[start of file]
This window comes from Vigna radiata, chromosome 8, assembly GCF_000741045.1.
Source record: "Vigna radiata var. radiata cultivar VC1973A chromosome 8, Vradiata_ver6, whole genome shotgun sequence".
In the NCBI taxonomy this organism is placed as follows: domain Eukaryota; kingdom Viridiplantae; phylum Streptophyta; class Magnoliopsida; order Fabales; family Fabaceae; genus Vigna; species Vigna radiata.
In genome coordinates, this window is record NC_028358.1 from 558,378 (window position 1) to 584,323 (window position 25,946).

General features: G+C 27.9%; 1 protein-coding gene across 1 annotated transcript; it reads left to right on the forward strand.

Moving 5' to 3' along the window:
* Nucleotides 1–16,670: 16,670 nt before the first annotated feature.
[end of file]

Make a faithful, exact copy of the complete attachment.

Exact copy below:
This window comes from Vigna radiata, chromosome 8, assembly GCF_000741045.1.
Source record: "Vigna radiata var. radiata cultivar VC1973A chromosome 8, Vradiata_ver6, whole genome shotgun sequence".
In the NCBI taxonomy this organism is placed as follows: domain Eukaryota; kingdom Viridiplantae; phylum Streptophyta; class Magnoliopsida; order Fabales; family Fabaceae; genus Vigna; species Vigna radiata.
In genome coordinates, this window is record NC_028358.1 from 558,378 (window position 1) to 584,323 (window position 25,946).

General features: G+C 27.9%; 1 protein-coding gene across 1 annotated transcript; it reads left to right on the forward strand.

Moving 5' to 3' along the window:
* Nucleotides 1–16,670: 16,670 nt before the first annotated feature.